The White House has denied demands by two House Democrats for information on President Donald Trump’s alleged role in blocking the merger of AT&T and Time Warner, the latest in a series of refusals to provide Democrats with records on Trump.
Representatives Jerry Nadler and David Cicilline requested the information in a letter last month, shortly after a New Yorker report claimed that the President directed his then-economic adviser Gary Cohn to block the $85 billion merger.
In their request for communications between President Trump and senior White House officials concerning the merger, the two lawmakers argued that the government’s interference in anti-trust enforcement was “unacceptable” and resembled circumstances in the Nixon administration.
However, CNN writes that the White House denied the Democrats’ request in a letter of its own, saying that “robust confidentiality protections are essential for the proper functioning of the Presidency.”
“We cannot, however, provide the Committee with protected communications between the President and his most senior advisers that are at the very core of the Executive Branch’s confidentiality interests,” White House counsel Pat Cipollone said in the letter.
He added that such inquiries should be directed to the DOJ, which “will be responding in due course.” Although the Justice Department did not respond to requests for comment, DOJ antitrust chief Makan Delrahim said he was never instructed by the President or his associates to challenge the deal.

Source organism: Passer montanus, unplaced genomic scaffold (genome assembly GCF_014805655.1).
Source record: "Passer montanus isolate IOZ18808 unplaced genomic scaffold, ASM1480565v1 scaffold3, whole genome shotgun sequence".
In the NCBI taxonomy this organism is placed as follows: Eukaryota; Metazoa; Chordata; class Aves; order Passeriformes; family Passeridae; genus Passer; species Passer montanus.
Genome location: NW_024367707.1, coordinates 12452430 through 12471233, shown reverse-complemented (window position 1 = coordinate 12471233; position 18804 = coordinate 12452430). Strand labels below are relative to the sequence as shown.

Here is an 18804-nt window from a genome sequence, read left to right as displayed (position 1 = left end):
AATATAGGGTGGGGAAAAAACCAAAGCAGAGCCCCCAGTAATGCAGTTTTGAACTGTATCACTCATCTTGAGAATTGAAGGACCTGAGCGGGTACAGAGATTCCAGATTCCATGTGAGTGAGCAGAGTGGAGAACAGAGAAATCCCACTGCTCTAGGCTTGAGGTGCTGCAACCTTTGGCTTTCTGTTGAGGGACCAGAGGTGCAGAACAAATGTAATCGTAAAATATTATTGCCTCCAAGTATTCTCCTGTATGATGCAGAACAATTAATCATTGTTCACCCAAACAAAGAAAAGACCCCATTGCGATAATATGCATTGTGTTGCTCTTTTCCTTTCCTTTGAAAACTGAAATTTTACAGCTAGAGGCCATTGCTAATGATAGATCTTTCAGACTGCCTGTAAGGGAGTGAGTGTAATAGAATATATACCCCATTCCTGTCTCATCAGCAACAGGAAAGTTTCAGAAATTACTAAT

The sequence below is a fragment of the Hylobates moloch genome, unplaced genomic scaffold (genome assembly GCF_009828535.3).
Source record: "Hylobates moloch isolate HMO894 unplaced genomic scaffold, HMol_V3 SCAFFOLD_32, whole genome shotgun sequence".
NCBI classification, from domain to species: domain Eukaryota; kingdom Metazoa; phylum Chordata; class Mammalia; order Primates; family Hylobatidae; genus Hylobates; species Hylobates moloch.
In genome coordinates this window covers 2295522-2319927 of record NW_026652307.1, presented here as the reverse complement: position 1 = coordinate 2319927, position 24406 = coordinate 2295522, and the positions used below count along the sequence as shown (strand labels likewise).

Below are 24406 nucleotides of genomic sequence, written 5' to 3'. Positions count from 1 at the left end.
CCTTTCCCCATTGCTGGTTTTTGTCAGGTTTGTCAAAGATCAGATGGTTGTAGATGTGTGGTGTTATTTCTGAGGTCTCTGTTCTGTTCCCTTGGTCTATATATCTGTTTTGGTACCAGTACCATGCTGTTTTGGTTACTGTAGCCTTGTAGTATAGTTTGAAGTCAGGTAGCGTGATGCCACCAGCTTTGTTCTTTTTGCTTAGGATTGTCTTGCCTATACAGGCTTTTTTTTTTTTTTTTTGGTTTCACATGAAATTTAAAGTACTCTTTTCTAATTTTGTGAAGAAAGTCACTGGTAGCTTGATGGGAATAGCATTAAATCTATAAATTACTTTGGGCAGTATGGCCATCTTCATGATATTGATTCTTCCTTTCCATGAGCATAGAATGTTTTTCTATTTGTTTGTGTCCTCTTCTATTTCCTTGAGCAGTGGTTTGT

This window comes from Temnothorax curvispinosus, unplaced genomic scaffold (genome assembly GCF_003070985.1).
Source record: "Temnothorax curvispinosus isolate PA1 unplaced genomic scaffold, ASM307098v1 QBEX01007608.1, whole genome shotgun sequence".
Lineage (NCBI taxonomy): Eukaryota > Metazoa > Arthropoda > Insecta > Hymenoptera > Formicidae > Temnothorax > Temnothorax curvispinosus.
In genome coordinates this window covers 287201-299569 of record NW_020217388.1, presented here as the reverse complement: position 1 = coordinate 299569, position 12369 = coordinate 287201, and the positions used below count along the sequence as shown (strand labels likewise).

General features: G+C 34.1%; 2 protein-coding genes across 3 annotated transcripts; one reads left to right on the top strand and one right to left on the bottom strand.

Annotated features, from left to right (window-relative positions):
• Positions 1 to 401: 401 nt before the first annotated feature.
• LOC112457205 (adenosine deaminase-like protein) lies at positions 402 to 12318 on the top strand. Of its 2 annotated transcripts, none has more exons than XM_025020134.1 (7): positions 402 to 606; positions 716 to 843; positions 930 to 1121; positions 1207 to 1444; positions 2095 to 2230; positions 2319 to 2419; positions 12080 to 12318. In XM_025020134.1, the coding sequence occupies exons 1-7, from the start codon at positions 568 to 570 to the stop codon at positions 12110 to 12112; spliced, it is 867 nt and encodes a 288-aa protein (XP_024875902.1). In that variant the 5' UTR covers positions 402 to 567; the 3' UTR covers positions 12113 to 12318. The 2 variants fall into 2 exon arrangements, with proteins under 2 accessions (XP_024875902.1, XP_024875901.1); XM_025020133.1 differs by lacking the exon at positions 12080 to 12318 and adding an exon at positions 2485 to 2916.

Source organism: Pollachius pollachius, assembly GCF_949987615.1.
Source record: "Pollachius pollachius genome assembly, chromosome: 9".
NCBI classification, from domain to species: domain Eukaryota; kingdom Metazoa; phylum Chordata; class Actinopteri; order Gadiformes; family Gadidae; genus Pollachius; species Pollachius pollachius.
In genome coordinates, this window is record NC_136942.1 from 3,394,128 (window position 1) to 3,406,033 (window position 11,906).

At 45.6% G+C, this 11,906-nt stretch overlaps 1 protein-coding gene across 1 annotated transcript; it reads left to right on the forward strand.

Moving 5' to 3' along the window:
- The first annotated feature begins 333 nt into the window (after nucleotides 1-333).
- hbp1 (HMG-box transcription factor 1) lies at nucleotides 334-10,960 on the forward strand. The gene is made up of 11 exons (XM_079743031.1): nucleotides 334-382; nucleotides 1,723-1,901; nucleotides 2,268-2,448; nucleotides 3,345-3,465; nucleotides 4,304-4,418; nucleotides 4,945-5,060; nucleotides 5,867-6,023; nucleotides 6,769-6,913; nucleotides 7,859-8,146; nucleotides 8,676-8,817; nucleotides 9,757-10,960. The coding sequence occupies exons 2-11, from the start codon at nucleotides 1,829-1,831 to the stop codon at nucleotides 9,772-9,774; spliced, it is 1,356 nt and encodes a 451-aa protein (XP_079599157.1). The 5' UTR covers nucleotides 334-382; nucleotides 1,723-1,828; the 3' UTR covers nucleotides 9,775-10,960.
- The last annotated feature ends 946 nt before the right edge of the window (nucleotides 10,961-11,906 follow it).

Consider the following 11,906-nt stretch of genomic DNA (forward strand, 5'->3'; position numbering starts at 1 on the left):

A three-judge panel ultimately approved the merger unanimously after the Department of Justice appealed a decision by a lower court judge denying the government’s attempt to block it.
The refusal is the latest one in a series of refusals by the White House for documents pertaining to Trump, his finances and business dealings. Many of them have already resulted in subpoenas. House Oversight Chairman Elijah Cummings has issued several subpoenas lately, one to Mazars USA, an accounting firm that prepared several years of Trump’s financial statements, and others related to investigations into White House security clearances and a citizenship question on the U.S. Census.